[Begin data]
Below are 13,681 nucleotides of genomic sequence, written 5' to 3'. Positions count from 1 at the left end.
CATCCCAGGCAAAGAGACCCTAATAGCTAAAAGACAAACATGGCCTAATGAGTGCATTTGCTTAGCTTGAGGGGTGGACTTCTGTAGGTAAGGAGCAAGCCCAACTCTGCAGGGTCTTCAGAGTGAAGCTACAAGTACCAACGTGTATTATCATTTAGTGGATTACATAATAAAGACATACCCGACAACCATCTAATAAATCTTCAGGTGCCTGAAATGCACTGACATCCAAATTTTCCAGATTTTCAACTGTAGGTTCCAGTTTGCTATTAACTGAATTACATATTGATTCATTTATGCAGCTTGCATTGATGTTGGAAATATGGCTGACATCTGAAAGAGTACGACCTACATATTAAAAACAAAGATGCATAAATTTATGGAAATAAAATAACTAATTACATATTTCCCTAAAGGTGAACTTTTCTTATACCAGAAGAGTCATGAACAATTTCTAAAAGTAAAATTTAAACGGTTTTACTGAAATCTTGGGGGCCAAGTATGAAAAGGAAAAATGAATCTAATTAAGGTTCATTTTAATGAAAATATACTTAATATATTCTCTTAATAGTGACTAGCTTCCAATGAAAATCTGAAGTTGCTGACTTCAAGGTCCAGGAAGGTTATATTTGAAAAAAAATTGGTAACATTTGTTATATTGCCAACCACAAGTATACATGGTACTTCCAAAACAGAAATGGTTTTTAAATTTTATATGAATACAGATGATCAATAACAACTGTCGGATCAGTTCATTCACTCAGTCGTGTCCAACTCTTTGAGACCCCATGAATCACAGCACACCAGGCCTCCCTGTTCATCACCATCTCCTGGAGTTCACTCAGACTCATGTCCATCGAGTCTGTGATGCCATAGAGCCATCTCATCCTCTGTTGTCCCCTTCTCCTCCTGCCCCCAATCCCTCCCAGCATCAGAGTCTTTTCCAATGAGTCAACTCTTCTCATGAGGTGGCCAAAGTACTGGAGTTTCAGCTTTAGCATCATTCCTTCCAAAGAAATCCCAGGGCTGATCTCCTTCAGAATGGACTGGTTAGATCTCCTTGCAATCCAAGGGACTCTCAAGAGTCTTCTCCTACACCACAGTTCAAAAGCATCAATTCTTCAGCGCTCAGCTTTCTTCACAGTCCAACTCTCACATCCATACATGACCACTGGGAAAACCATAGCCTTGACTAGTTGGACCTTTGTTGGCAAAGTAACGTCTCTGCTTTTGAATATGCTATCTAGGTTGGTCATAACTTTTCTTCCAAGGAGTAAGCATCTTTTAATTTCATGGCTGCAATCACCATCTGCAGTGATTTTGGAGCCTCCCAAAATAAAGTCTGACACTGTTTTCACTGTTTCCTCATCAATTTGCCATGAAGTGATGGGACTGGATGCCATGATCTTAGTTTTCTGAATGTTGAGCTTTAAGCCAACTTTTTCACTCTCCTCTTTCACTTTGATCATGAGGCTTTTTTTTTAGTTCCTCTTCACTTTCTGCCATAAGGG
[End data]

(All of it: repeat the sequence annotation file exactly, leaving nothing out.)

Below are 13,681 nucleotides of genomic sequence, written 5' to 3'. Positions count from 1 at the left end.
CATCCCAGGCAAAGAGACCCTAATAGCTAAAAGACAAACATGGCCTAATGAGTGCATTTGCTTAGCTTGAGGGGTGGACTTCTGTAGGTAAGGAGCAAGCCCAACTCTGCAGGGTCTTCAGAGTGAAGCTACAAGTACCAACGTGTATTATCATTTAGTGGATTACATAATAAAGACATACCCGACAACCATCTAATAAATCTTCAGGTGCCTGAAATGCACTGACATCCAAATTTTCCAGATTTTCAACTGTAGGTTCCAGTTTGCTATTAACTGAATTACATATTGATTCATTTATGCAGCTTGCATTGATGTTGGAAATATGGCTGACATCTGAAAGAGTACGACCTACATATTAAAAACAAAGATGCATAAATTTATGGAAATAAAATAACTAATTACATATTTCCCTAAAGGTGAACTTTTCTTATACCAGAAGAGTCATGAACAATTTCTAAAAGTAAAATTTAAACGGTTTTACTGAAATCTTGGGGGCCAAGTATGAAAAGGAAAAATGAATCTAATTAAGGTTCATTTTAATGAAAATATACTTAATATATTCTCTTAATAGTGACTAGCTTCCAATGAAAATCTGAAGTTGCTGACTTCAAGGTCCAGGAAGGTTATATTTGAAAAAAAATTGGTAACATTTGTTATATTGCCAACCACAAGTATACATGGTACTTCCAAAACAGAAATGGTTTTTAAATTTTATATGAATACAGATGATCAATAACAACTGTCGGATCAGTTCATTCACTCAGTCGTGTCCAACTCTTTGAGACCCCATGAATCACAGCACACCAGGCCTCCCTGTTCATCACCATCTCCTGGAGTTCACTCAGACTCATGTCCATCGAGTCTGTGATGCCATAGAGCCATCTCATCCTCTGTTGTCCCCTTCTCCTCCTGCCCCCAATCCCTCCCAGCATCAGAGTCTTTTCCAATGAGTCAACTCTTCTCATGAGGTGGCCAAAGTACTGGAGTTTCAGCTTTAGCATCATTCCTTCCAAAGAAATCCCAGGGCTGATCTCCTTCAGAATGGACTGGTTAGATCTCCTTGCAATCCAAGGGACTCTCAAGAGTCTTCTCCTACACCACAGTTCAAAAGCATCAATTCTTCAGCGCTCAGCTTTCTTCACAGTCCAACTCTCACATCCATACATGACCACTGGGAAAACCATAGCCTTGACTAGTTGGACCTTTGTTGGCAAAGTAACGTCTCTGCTTTTGAATATGCTATCTAGGTTGGTCATAACTTTTCTTCCAAGGAGTAAGCATCTTTTAATTTCATGGCTGCAATCACCATCTGCAGTGATTTTGGAGCCTCCCAAAATAAAGTCTGACACTGTTTTCACTGTTTCCTCATCAATTTGCCATGAAGTGATGGGACTGGATGCCATGATCTTAGTTTTCTGAATGTTGAGCTTTAAGCCAACTTTTTCACTCTCCTCTTTCACTTTGATCATGAGGCTTTTTTTTTAGTTCCTCTTCACTTTCTGCCATAAGGG